Despite the doubts about Rodenstock’s wines, it has still not been proven in a court of law that the bottles he sent to Royal were fakes, that Royal knew they were fakes, or that it sold them. (As for what might have been in those bottles if they were indeed counterfeits, no one has a clue at this point. Click here to learn more about how fake wines are made.) Contacted by Slate, Rodenstock declined to comment on the matter. In a letter that h! e sent to U.S. Magistrate Judge Debra Freeman on April 29, he claimed that he had never delivered some of the wines listed on the invoices. He said nothing about the legitimacy of the wines. When Sokolin was deposed by Koch’s side earlier this year, he was shown the invoices and confirmed that they were genuine. Oliveros told Slate that Royal did “some business” with Rodenstock and that he had “zero concern” about the authenticity of the wines. He said he remains in touch with Rodenstock and would continue to buy wine from him if the opportunity or need arose.
Alongside the import records that Koch has brought to light, Slate has found other information suggesting that Royal—which is still doing business, but at a different Manhattan location—has been a major source of counterfeit wines. A wine consultant who worked for Christie’s in the mid-1990s told me that the majority of the suspicious wines that he and his ! colleagues came across at that time were traced back to Royal, which h e described as “the most consistent problem in the supply chain.” A current employee of Sotheby’s said that Royal has accounted for an “inordinate share” of the fakes that his firm has encountered. Additionally, a prominent collector and one fine wine dealer both said they stopped buying older wines from Royal in the mid-1990s after being sold bottles that they judged to be counterfeits. (Most of the people interviewed for this story asked to remain anonymous because of pending or potential litigation related to these issues.) But it’s an ongoing dispute between Koch and a Bay Area collector named Eric Greenberg that offers the clearest indication that Royal was selling fraudulent wines, and at the center of the dispute is a bottle of 1921 Chateau Pétrus.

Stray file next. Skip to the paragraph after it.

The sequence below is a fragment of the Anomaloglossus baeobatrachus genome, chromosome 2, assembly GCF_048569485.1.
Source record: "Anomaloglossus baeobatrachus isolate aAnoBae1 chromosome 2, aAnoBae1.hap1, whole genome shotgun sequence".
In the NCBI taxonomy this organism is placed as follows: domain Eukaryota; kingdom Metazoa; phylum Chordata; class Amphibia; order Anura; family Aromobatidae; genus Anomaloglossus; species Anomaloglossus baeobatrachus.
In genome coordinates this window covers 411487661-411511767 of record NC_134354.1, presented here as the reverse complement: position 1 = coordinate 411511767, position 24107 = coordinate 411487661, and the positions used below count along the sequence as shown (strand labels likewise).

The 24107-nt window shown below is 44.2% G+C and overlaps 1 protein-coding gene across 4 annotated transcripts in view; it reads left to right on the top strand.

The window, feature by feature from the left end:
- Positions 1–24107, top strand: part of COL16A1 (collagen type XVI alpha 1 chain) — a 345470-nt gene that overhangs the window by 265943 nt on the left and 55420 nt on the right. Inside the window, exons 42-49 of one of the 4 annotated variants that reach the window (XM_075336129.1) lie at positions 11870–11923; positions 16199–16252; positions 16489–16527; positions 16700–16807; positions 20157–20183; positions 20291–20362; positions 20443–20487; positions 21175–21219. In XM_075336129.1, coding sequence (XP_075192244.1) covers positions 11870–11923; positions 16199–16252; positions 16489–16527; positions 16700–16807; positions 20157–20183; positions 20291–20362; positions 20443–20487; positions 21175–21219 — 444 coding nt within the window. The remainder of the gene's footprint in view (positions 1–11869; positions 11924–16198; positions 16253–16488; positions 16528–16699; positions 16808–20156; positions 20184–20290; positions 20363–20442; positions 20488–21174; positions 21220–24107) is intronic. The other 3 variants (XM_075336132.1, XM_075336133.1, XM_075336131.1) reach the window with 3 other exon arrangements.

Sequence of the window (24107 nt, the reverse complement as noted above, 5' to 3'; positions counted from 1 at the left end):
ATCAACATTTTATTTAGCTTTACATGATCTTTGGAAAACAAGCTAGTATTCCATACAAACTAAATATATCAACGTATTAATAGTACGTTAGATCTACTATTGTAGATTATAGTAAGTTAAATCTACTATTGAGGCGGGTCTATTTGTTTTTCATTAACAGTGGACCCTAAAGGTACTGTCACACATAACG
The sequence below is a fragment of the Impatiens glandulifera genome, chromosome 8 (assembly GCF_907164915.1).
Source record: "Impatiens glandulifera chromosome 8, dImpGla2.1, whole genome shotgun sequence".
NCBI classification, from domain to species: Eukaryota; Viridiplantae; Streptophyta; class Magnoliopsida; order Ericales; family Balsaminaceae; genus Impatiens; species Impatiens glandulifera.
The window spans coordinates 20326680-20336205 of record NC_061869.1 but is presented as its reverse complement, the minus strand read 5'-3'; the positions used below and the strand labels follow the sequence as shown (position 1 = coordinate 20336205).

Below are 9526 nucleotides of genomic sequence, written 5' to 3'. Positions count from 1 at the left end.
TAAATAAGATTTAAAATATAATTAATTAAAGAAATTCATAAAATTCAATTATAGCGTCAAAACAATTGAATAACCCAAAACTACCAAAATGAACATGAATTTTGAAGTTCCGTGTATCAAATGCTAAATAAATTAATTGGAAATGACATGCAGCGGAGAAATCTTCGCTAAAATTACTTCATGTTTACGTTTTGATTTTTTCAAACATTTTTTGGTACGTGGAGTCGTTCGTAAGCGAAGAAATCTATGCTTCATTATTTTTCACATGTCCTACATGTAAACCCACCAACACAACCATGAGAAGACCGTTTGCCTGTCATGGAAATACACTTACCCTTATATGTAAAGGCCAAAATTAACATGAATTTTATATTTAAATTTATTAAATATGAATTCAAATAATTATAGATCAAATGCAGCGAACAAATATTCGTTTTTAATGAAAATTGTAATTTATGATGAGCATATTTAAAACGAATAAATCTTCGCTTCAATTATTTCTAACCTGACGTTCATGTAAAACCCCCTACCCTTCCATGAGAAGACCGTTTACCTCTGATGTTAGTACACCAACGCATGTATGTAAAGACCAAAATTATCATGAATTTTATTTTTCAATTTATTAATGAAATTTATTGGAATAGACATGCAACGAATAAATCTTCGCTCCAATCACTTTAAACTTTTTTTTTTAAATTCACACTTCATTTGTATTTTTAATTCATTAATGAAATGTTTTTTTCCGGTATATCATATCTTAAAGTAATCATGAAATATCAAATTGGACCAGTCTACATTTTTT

In 2007, Koch filed a lawsuit alleging that Greenberg knowingly sold him se! ven counterfeit wines at an auction in New York, including a magnum of the 21 Pétrus. Koch’s complaint, which is still pending, asserts that Greenberg, a tech investor, bought certain of these bottles from Royal, and an insurance claim that Greenberg filed appears to support this. Koch obtained the claim earlier this year after subpoenaing it from Fireman’s Fund Insurance Company, and his investigators shared it with Slate. It shows that Greenberg purchased $2.1 million worth of wine from Royal between January 2000 and March 2002. In or around 2002, according to Koch’s suit, Greenberg was informed by Sotheby’s that his wine collection, comprising “tens of thousands of bottles,” contained a “significant number” of fakes. Koch says that an independent appraiser hired by Greenberg, William Edgerton, confirmed that there were ! counterfeit wines in Greenberg’s collection. Both Sotheby’s and Edgert on verified these details for Slate. (Edgerton is now consulting for Koch.) Greenberg filed his insurance claim in May 2002. In it, he said that Royal had sold him dozens of fake wines; by his tally, fraudulent bottles accounted for $912,301 and possibly more of the $2.1 million in wine that he had purchased from Royal during that two-year period. He provided Fireman’s Fund with a list of wines that he bought from Royal, and it included five magnums of 1921 Pétrus. In November 2002, the insurance claim was denied because Greenberg’s wasn’t covered against losses related to fraudulent business transactions and his policy had also expired. According to Koch’s lawsuit, Greenberg hired an attorney to pursue claims against Royal but then settled with Oliveros and Sokolin. Oliveros told Slate that Greenberg was “a good client” and bought “a fair amount of wine from us” but said he couldn’t comment on any dispute that Royal may h! ave had with him or any settlement they may have reached.